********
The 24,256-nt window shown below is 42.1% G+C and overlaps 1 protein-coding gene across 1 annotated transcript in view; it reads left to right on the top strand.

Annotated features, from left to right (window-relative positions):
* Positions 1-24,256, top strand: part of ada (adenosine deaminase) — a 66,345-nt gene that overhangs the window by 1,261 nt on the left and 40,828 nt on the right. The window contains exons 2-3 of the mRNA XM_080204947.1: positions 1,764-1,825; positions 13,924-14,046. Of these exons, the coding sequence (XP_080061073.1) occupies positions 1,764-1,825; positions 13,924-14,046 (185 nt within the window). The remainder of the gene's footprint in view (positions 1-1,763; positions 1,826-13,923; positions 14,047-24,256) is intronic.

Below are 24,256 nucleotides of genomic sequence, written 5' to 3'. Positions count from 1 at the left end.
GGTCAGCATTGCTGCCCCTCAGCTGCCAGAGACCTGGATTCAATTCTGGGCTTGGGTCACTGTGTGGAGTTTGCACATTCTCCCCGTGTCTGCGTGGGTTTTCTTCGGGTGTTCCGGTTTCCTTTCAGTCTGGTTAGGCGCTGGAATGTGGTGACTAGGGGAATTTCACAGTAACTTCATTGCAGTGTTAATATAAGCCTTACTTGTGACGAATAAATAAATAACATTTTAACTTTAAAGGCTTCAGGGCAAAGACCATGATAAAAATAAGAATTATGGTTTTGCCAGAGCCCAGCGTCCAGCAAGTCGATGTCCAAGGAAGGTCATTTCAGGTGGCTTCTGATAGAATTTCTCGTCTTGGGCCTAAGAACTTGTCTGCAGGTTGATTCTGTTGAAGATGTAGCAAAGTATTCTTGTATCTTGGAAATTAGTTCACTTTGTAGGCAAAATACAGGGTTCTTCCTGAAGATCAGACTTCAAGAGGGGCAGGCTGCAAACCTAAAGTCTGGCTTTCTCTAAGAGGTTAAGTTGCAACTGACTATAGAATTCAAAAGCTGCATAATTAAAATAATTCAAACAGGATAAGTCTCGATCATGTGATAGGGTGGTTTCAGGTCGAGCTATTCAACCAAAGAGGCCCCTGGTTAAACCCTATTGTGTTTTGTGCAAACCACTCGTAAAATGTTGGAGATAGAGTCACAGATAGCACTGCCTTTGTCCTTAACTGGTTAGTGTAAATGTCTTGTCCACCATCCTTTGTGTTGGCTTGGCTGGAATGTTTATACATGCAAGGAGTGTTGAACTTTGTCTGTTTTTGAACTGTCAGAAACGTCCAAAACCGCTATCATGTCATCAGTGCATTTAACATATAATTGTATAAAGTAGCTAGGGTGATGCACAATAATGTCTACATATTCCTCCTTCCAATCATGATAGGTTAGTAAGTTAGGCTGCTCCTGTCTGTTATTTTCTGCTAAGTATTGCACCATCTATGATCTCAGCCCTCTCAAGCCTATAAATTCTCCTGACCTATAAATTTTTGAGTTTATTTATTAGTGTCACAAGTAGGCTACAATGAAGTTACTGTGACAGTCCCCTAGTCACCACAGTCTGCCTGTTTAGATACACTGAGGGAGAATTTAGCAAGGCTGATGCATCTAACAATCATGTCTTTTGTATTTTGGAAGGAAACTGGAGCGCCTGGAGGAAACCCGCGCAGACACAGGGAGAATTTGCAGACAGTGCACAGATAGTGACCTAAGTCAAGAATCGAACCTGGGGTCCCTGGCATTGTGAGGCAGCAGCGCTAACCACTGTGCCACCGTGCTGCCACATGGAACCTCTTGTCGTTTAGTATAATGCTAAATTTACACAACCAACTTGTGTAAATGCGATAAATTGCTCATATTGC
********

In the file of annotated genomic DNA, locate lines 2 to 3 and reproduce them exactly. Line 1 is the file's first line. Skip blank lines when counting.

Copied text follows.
Annotated features, from left to right (window-relative positions):
* Positions 1-24,256, top strand: part of ada (adenosine deaminase) — a 66,345-nt gene that overhangs the window by 1,261 nt on the left and 40,828 nt on the right. The window contains exons 2-3 of the mRNA XM_080204947.1: positions 1,764-1,825; positions 13,924-14,046. Of these exons, the coding sequence (XP_080061073.1) occupies positions 1,764-1,825; positions 13,924-14,046 (185 nt within the window). The remainder of the gene's footprint in view (positions 1-1,763; positions 1,826-13,923; positions 14,047-24,256) is intronic.